Suprascapular nerve release for treatment of shoulder and periscapular pain following intracranial spinal accessory nerve injury

Report of 3 cases

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Iatrogenic injury to the spinal accessory nerve is one of the most common causes of trapezius muscle palsy. Dysfunction of this muscle can be a painful and disabling condition because scapular winging may impose traction on the soft tissues of the shoulder region, including the suprascapular nerve. There are few reports regarding therapeutic options for an intracranial injury of the accessory nerve. However, the surgical release of the suprascapular nerve at the level of the scapular notch is a promising alternative approach for treatment of shoulder pain in these cases. The author reports on 3 patients presenting with signs and symptoms of unilateral accessory nerve injury following resection of posterior fossa tumors. A posterior approach was used to release the suprascapular nerve at the level of the scapular notch, transecting the superior transverse scapular ligament. All patients experienced relief of their shoulder and scapular pain following the decompressive surgery. In 1 patient the primary dorsal branch of the C-2 nerve root was transferred to the extracranial segment of the accessory nerve, and in the other 2 patients a tendon transfer (the Eden–Lange procedure) was used. Results from this report show that surgical release of the suprascapular nerve is an effective treatment for shoulder and periscapular pain in patients who have sustained an unrepairable injury to the accessory nerve.

Abbreviations used in this paper: CN = cranial nerve; CPA = cerebellopontine angle; MRC = Medical Research Council.

Article Information

Address correspondence to: Leandro Pretto Flores, M.D., SQN 208, Bloco F, Apartamento 604, Asa Norte, Brasília Distrito Federal, Brazil 70853-060. email: leandroprettoflores@hotmail.com.

© AANS, except where prohibited by US copyright law.

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    Operative photograph of the posterior approach to the suprascapular nerve, on the left side. The patient was placed in the supine position and the head was rotated to the contralateral side. A bolster was placed under the shoulder to elevate it off the operating table. A transverse incision was made midway between the spine of scapula and the clavicle, at the midline of the suprascapular fossa. The trapezius (Tr) muscle was split in the direction of its fibers and the supraspinatus muscle (SS) was retracted inferiorly. A right clamp was inserted under the superior transverse scapular ligament (asterisk), before its complete division. A small Penrose drain is encircling the suprascapular nerve, proximally to the superior transverse scapular ligament.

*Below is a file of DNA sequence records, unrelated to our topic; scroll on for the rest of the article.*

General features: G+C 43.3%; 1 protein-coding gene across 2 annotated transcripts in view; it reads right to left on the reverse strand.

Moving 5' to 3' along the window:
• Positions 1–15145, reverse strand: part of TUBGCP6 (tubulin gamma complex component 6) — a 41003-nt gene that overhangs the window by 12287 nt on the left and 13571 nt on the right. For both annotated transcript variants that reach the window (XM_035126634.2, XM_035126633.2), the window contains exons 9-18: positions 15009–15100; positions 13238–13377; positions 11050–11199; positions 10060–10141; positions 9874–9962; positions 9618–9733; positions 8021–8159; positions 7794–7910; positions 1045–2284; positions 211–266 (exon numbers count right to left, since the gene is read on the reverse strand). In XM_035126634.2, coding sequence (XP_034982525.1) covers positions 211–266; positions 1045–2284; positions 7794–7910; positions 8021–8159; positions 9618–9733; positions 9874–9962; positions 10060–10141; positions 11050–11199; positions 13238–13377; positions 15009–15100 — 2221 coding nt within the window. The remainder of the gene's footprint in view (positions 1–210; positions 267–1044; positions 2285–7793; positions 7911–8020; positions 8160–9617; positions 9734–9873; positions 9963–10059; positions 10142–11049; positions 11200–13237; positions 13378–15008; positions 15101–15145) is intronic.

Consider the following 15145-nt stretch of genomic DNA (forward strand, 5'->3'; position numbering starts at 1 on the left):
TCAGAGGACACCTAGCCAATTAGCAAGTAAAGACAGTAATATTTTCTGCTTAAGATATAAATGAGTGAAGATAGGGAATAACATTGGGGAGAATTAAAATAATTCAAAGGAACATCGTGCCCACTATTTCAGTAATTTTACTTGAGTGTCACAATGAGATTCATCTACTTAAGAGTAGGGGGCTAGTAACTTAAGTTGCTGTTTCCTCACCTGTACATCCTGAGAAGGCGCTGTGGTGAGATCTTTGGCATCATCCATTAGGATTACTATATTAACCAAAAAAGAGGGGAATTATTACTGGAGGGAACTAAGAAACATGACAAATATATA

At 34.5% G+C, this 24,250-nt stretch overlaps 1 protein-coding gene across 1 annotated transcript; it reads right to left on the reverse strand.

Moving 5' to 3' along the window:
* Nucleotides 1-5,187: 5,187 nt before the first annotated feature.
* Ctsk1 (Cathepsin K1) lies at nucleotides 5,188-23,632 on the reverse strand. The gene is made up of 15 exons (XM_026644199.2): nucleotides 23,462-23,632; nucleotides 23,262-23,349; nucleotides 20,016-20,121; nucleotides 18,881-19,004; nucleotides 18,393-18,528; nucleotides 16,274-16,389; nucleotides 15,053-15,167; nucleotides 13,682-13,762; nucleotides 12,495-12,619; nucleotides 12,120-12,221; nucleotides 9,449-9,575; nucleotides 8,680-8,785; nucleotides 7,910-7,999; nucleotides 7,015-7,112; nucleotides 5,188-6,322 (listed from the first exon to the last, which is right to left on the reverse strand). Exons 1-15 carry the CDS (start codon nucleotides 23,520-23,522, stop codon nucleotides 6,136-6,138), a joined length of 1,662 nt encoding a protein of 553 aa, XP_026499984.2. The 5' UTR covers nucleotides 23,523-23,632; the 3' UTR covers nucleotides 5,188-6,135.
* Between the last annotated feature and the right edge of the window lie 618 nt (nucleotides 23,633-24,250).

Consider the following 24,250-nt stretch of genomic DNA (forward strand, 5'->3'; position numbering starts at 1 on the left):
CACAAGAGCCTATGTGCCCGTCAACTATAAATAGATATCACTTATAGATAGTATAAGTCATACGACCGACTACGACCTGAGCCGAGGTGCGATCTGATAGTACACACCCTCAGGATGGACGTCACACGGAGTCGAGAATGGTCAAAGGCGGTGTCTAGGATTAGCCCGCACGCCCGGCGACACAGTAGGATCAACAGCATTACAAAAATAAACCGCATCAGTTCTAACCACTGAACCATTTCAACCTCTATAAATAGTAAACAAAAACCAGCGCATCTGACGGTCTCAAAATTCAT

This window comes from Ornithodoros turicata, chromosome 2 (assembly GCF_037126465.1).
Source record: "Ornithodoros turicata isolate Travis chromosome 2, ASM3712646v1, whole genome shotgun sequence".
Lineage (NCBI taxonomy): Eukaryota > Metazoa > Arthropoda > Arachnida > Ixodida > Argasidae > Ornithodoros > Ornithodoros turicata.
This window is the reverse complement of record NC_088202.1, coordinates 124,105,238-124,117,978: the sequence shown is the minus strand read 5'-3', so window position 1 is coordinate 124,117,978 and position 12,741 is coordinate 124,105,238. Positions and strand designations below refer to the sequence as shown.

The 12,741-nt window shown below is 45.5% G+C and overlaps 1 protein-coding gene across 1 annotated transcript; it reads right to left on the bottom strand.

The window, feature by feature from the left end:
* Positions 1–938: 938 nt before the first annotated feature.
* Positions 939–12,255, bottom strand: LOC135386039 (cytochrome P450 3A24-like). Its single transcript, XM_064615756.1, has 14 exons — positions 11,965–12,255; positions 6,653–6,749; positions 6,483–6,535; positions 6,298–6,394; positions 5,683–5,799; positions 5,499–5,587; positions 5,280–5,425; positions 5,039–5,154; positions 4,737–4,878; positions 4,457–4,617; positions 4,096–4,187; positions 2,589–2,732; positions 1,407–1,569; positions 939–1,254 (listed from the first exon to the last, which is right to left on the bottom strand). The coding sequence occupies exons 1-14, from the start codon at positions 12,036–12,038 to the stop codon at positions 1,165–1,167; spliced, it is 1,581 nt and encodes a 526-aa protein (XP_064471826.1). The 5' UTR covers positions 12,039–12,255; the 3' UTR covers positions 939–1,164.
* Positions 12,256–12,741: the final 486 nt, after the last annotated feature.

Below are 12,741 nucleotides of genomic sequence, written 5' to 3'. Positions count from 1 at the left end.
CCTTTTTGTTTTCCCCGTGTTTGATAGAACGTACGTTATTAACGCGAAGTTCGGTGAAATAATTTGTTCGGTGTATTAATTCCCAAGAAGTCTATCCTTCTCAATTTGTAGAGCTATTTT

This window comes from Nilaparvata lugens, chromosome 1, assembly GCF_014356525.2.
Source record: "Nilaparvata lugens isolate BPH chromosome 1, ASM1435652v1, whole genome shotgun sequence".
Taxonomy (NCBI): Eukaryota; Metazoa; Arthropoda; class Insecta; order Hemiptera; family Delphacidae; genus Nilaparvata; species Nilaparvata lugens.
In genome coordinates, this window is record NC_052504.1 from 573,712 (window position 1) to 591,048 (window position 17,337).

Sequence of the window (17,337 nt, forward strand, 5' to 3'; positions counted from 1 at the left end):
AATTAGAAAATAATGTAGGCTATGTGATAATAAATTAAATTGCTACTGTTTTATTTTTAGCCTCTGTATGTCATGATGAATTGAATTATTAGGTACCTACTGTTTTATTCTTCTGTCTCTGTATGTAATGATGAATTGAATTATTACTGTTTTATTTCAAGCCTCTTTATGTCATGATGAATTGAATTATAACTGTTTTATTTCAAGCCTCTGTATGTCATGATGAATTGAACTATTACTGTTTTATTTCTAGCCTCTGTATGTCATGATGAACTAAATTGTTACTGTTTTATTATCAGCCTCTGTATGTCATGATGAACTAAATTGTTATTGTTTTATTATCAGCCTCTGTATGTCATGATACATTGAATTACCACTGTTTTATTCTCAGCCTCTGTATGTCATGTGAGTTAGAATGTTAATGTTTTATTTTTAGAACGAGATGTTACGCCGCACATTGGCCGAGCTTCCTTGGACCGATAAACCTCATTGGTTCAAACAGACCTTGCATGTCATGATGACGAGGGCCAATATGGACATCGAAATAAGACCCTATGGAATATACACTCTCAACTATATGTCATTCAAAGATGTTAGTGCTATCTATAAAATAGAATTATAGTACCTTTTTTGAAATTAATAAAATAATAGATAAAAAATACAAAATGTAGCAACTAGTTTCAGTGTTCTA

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    Schematic drawing demonstrating the proposed mechanism involved in the origin of the shoulder pain in cases of spinal accessory nerve injury. Left: Normal anatomy of the scapular region. The spinal accessory nerve exits the cranial base at the level of the jugular foramen and runs inferiorly to innervate the trapezius muscle. The suprascapular nerve receives fibers from C-5 and C-6 nerve roots, passes deep to the omohyoid and trapezius muscles to reach the scapular notch. The nerve crosses beneath the superior transverse scapular ligament and, after providing branches to the supraspinatus muscle, travels inferolaterally to wrap around the spine of the scapula (spinoglenoid notch). After exiting this fibroosseous tunnel, the nerve gives branches to innervate the infraspinatus muscle. Right: An intracranial injury of the accessory nerve promotes a progressive atrophy of the trapezius muscle, especially its upper and middle segment. The inferior segment of the muscle might keep some residual innervation by branches derived from the cervical plexus. The scapula loses its stability, and its upper segment rotates laterally and downward, and its distal segment translates medially (arrow). In this distorted position, the entire scapular system may exert traction on the suprascapular nerve, which is anatomically anchored at the level of the scapular notch (inset).

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